|the family man(2000)||
director: brett ratner
nicholas cage, tea leoni, don cheadle
|.||If there was an Oscar for recycling cliches, The Family
Man would rule the field. It might be a bit much to expect an unsentimental,
or even a vaguely original take, on Christmas, but The Family Man
seems to aspire to the ranks of holiday classics mostly by absorbing the
salient traits of the competition. It’s a premise almost worthy of science
Nicholas Cage plays a modern-day Scrooge, a sabre-toothed Wall Street money machine and loveless swinging bachelor who thinks nothing of asking his staff of Bob Cratchits to work on Christmas Day. An encounter with a heavenly emissary, played by Don Cheadle, yanks him from his Manhattan penthouse to a less-glamorous life in New Jersey, as a tire salesman with two kids, married to the college sweetheart he dumped years before -- imagine It’s a Wonderful Life, with shades of The Bishop’s Wife.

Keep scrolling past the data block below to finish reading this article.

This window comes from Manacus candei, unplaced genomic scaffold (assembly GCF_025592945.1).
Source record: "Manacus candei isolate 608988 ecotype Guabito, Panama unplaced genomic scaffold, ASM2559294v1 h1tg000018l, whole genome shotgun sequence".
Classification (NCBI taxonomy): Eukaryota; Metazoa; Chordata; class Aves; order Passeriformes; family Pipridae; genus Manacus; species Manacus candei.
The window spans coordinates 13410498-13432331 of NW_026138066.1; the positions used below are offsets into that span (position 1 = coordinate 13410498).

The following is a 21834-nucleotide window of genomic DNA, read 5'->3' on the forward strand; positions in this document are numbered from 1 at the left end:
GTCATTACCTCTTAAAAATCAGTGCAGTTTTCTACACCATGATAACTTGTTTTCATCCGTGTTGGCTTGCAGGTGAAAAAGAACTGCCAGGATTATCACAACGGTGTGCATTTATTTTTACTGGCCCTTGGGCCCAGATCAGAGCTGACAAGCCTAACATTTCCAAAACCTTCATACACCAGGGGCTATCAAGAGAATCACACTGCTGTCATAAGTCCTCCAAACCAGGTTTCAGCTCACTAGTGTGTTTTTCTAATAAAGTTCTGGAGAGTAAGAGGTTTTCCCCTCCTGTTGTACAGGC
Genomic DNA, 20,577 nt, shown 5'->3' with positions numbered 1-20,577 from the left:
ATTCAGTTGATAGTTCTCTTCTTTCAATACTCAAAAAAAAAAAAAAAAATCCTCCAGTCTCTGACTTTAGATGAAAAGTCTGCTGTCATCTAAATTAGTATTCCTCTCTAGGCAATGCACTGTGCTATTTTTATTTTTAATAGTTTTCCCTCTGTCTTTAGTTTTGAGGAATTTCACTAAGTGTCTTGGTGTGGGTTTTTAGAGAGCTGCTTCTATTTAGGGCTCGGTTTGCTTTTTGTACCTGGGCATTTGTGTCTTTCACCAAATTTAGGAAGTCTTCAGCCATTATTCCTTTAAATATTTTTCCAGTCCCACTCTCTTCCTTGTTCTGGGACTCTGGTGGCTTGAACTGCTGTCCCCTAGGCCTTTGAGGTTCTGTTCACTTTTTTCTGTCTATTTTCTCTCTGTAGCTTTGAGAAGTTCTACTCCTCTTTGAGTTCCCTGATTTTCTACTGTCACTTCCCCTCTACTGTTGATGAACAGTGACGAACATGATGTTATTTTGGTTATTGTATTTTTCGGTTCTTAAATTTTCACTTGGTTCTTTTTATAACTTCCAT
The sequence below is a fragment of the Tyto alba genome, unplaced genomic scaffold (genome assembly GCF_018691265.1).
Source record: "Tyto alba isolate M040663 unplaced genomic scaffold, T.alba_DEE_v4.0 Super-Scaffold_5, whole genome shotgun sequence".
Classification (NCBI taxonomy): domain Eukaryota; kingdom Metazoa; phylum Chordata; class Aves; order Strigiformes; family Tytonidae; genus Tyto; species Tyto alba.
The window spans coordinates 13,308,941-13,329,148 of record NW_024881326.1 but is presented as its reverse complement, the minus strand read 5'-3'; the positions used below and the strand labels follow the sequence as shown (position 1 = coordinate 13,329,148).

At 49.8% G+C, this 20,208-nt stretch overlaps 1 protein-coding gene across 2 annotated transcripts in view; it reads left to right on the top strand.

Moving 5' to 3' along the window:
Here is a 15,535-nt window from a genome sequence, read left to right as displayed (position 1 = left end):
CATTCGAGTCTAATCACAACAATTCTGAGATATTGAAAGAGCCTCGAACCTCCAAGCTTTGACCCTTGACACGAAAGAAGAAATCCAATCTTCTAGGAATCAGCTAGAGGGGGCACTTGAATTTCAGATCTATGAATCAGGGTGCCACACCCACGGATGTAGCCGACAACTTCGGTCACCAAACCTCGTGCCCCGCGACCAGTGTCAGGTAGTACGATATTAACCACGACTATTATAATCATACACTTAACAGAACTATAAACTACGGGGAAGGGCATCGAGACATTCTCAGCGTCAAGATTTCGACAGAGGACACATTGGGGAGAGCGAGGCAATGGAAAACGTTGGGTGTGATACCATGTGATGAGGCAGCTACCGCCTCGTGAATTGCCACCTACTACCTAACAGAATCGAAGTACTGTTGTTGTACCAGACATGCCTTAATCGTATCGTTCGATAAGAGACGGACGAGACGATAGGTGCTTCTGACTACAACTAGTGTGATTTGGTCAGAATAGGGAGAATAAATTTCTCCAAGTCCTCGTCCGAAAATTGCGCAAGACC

An adorable muppet of a daughter is a descendant of the wise child from Miracle on 54th Street, and we’re expected to sit back as Cage has his ambition stripped away and replaced with appropriate reverence for the sainted banalities of family life. It’s probably the kind of film we’ll see more of if Hollywood is sincere about its promises to make more “responsible” movies. If anything, it’s a creatively economical move, since the cost in original ideas is, as far as The Family Man indicates, virtually zero.